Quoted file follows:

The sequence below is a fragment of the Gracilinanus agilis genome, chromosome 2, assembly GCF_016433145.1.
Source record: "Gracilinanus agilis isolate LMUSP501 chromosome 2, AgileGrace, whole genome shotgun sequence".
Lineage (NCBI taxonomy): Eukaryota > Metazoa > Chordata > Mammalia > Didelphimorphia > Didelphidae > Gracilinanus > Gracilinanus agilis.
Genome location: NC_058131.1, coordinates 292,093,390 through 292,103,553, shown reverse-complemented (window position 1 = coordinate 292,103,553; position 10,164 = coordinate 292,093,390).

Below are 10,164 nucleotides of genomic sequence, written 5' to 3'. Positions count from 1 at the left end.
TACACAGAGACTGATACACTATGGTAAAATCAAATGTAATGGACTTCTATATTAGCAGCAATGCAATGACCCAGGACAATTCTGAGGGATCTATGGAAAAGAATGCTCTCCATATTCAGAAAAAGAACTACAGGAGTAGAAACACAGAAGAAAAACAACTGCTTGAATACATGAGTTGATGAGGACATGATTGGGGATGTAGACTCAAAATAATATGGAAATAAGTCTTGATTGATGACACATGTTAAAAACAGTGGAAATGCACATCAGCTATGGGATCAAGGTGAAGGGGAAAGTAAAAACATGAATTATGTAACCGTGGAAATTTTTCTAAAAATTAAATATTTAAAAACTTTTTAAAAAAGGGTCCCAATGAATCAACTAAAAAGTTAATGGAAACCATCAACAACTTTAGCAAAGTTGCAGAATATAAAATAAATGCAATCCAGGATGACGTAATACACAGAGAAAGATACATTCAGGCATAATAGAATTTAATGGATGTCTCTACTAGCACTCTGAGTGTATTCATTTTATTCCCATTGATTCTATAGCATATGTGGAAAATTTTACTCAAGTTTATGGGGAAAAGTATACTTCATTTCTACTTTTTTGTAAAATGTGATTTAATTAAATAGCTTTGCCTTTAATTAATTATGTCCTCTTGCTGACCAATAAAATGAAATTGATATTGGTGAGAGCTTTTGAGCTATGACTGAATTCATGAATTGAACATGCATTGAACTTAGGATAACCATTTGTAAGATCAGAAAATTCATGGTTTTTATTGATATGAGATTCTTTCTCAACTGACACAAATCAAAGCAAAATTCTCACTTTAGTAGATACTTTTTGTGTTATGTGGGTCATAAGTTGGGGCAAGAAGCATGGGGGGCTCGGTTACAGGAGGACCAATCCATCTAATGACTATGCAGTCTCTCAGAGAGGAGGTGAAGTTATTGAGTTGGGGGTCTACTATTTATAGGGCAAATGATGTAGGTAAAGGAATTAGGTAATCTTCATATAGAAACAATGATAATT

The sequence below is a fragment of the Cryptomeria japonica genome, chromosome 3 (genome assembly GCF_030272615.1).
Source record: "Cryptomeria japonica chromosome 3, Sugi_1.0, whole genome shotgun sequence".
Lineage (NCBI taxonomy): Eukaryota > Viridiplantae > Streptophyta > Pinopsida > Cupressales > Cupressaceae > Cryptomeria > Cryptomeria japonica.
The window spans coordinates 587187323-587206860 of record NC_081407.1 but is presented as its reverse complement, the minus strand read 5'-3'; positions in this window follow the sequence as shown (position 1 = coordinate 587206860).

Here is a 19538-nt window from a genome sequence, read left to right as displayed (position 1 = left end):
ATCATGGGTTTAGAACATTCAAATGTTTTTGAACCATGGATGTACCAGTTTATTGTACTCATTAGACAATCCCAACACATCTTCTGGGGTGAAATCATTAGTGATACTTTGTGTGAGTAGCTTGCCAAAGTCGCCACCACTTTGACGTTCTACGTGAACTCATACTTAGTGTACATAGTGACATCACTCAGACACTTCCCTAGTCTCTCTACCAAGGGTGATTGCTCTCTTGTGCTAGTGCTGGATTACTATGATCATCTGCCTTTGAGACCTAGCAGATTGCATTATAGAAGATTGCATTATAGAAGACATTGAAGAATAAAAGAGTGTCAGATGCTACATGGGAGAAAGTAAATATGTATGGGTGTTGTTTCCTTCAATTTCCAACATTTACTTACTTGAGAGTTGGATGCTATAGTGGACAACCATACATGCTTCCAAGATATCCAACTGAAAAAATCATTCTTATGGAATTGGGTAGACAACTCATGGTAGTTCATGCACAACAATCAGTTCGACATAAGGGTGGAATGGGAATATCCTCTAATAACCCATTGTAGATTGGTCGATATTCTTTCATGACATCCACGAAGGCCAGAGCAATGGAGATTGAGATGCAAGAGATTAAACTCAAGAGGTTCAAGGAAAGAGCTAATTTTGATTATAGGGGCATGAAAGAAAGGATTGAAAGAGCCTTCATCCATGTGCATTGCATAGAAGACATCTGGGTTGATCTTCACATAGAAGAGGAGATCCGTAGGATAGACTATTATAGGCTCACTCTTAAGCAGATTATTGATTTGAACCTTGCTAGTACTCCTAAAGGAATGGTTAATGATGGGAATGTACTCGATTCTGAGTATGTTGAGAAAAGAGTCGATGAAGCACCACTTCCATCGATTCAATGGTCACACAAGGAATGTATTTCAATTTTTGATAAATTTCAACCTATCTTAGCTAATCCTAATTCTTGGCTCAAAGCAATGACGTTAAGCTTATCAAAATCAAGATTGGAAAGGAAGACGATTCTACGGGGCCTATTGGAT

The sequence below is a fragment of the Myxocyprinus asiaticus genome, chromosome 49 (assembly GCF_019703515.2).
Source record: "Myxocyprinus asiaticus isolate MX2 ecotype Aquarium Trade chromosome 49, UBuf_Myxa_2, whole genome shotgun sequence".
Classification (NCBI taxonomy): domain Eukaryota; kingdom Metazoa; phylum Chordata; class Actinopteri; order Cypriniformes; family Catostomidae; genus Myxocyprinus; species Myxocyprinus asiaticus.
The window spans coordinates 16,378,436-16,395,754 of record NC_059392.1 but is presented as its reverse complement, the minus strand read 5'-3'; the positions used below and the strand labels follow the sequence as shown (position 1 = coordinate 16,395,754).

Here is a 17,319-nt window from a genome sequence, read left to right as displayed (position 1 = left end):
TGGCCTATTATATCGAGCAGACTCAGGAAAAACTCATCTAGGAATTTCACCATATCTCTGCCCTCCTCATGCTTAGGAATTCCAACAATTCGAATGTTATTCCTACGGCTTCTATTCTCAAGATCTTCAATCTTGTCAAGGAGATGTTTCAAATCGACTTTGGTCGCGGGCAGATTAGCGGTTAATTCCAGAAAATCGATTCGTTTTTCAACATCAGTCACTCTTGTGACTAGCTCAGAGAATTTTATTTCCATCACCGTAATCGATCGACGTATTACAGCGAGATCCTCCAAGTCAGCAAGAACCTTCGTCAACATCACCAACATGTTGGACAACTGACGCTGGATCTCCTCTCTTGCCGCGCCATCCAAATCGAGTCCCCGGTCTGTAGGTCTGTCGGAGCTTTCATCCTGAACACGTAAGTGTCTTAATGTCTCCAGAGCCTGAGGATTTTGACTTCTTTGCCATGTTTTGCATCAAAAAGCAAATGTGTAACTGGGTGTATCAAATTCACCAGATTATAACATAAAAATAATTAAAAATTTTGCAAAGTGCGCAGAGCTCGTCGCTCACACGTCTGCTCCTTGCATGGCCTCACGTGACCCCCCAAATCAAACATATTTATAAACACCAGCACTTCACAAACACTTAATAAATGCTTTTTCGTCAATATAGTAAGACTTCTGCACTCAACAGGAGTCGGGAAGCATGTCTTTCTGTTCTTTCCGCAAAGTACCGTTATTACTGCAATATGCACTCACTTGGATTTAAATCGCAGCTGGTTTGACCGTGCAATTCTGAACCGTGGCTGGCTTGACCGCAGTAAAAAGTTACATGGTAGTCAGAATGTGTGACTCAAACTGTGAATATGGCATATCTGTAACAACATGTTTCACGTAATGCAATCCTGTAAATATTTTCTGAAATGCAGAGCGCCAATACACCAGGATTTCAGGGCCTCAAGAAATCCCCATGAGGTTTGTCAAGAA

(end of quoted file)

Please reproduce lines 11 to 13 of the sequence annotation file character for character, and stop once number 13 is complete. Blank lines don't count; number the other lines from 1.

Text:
Here is a 19538-nt window from a genome sequence, read left to right as displayed (position 1 = left end):
ATCATGGGTTTAGAACATTCAAATGTTTTTGAACCATGGATGTACCAGTTTATTGTACTCATTAGACAATCCCAACACATCTTCTGGGGTGAAATCATTAGTGATACTTTGTGTGAGTAGCTTGCCAAAGTCGCCACCACTTTGACGTTCTACGTGAACTCATACTTAGTGTACATAGTGACATCACTCAGACACTTCCCTAGTCTCTCTACCAAGGGTGATTGCTCTCTTGTGCTAGTGCTGGATTACTATGATCATCTGCCTTTGAGACCTAGCAGATTGCATTATAGAAGATTGCATTATAGAAGACATTGAAGAATAAAAGAGTGTCAGATGCTACATGGGAGAAAGTAAATATGTATGGGTGTTGTTTCCTTCAATTTCCAACATTTACTTACTTGAGAGTTGGATGCTATAGTGGACAACCATACATGCTTCCAAGATATCCAACTGAAAAAATCATTCTTATGGAATTGGGTAGACAACTCATGGTAGTTCATGCACAACAATCAGTTCGACATAAGGGTGGAATGGGAATATCCTCTAATAACCCATTGTAGATTGGTCGATATTCTTTCATGACATCCACGAAGGCCAGAGCAATGGAGATTGAGATGCAAGAGATTAAACTCAAGAGGTTCAAGGAAAGAGCTAATTTTGATTATAGGGGCATGAAAGAAAGGATTGAAAGAGCCTTCATCCATGTGCATTGCATAGAAGACATCTGGGTTGATCTTCACATAGAAGAGGAGATCCGTAGGATAGACTATTATAGGCTCACTCTTAAGCAGATTATTGATTTGAACCTTGCTAGTACTCCTAAAGGAATGGTTAATGATGGGAATGTACTCGATTCTGAGTATGTTGAGAAAAGAGTCGATGAAGCACCACTTCCATCGATTCAATGGTCACACAAGGAATGTATTTCAATTTTTGATAAATTTCAACCTATCTTAGCTAATCCTAATTCTTGGCTCAAAGCAATGACGTTAAGCTTATCAAAATCAAGATTGGAAAGGAAGACGATTCTACGGGGCCTATTGGAT

The sequence below is a fragment of the Myxocyprinus asiaticus genome, chromosome 49 (assembly GCF_019703515.2).